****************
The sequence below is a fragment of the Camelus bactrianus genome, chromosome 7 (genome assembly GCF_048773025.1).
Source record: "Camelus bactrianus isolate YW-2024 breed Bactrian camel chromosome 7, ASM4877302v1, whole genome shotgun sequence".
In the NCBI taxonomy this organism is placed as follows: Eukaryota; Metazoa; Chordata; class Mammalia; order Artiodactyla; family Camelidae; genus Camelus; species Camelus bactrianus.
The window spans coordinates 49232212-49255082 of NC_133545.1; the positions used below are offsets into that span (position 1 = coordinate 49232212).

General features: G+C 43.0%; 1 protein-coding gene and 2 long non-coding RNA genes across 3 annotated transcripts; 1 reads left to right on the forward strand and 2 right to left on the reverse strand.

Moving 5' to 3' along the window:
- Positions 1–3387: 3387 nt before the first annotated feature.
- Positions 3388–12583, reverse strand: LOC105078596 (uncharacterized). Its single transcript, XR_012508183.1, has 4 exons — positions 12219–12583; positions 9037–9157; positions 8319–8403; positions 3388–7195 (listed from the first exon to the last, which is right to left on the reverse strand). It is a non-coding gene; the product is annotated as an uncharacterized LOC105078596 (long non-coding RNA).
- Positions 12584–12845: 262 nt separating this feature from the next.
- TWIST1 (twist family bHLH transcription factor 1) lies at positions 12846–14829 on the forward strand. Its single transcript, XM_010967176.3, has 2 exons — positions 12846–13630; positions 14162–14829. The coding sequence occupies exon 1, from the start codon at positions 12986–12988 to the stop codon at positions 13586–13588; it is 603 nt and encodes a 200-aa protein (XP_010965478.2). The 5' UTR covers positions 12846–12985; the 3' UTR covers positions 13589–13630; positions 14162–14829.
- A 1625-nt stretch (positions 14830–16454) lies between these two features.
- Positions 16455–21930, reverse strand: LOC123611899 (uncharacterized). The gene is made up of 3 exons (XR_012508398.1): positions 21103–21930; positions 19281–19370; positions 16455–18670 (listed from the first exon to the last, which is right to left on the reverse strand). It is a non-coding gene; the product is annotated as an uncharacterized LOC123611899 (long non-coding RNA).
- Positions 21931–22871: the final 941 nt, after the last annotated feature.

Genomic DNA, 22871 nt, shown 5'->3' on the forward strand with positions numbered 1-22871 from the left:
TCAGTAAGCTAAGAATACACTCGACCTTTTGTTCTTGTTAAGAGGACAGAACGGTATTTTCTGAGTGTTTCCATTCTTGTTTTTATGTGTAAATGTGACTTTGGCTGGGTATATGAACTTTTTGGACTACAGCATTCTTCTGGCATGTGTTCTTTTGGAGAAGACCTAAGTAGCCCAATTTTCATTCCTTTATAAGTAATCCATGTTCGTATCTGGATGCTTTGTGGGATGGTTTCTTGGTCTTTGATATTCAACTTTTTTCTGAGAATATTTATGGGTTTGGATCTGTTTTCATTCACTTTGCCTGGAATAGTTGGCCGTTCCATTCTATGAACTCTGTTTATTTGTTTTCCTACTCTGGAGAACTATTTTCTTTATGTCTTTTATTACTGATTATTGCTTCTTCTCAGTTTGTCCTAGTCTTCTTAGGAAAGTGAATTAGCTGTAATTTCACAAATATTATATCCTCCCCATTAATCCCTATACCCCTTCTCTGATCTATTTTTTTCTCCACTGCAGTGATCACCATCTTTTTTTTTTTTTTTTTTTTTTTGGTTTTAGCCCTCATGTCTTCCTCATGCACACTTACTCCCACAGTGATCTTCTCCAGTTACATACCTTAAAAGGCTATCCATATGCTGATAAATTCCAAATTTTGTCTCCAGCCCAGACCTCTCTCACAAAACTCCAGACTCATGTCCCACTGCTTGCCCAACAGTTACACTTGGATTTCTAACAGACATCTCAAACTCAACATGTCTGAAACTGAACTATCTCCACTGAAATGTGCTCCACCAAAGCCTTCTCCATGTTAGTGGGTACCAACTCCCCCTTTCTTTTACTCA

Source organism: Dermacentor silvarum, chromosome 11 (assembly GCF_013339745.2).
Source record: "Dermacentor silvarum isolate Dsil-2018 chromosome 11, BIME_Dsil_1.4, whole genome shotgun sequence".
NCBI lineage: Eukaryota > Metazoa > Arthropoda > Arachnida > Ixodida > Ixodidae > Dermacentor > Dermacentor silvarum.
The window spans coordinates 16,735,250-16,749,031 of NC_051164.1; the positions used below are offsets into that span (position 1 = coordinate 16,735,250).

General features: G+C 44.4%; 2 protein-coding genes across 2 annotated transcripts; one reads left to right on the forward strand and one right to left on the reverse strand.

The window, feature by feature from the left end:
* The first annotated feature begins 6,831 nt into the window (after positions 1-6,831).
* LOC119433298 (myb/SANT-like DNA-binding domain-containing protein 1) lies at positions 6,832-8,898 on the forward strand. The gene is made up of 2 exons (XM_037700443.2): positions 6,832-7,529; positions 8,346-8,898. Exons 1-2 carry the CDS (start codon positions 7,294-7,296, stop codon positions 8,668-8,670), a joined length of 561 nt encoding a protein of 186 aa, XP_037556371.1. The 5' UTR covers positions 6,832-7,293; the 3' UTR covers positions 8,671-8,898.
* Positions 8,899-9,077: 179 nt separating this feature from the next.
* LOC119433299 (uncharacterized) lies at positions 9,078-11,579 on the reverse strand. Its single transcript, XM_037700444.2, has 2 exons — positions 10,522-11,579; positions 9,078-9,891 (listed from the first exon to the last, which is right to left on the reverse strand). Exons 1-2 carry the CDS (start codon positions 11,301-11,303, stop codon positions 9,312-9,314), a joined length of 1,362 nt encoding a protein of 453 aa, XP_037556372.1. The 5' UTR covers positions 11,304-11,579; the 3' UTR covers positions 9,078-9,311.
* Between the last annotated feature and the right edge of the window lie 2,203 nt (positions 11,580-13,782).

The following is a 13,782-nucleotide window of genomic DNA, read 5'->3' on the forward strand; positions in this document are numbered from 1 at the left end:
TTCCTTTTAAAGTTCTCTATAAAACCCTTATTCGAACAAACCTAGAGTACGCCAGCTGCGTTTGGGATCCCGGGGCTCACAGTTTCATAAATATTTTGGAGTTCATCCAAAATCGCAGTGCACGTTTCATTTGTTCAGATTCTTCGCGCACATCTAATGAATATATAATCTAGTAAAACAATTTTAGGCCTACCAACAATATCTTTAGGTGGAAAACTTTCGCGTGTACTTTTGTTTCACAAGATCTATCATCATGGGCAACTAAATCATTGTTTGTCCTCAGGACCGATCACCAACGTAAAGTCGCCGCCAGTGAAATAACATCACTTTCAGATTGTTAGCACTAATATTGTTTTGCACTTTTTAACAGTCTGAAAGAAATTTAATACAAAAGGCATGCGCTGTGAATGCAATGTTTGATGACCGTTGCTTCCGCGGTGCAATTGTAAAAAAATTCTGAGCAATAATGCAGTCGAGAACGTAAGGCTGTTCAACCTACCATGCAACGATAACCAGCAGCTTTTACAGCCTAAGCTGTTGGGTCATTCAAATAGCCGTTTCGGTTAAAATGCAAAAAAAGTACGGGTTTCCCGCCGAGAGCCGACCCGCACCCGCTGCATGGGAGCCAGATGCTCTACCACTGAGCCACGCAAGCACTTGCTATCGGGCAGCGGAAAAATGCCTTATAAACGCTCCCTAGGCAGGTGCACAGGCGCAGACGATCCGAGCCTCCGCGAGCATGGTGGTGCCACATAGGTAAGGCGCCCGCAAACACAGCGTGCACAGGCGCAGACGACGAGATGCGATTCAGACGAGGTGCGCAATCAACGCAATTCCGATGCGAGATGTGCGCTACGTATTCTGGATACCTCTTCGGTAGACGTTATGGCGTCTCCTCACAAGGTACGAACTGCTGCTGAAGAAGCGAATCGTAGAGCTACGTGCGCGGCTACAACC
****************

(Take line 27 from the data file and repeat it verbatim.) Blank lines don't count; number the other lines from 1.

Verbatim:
The following is a 13,782-nucleotide window of genomic DNA, read 5'->3' on the forward strand; positions in this document are numbered from 1 at the left end: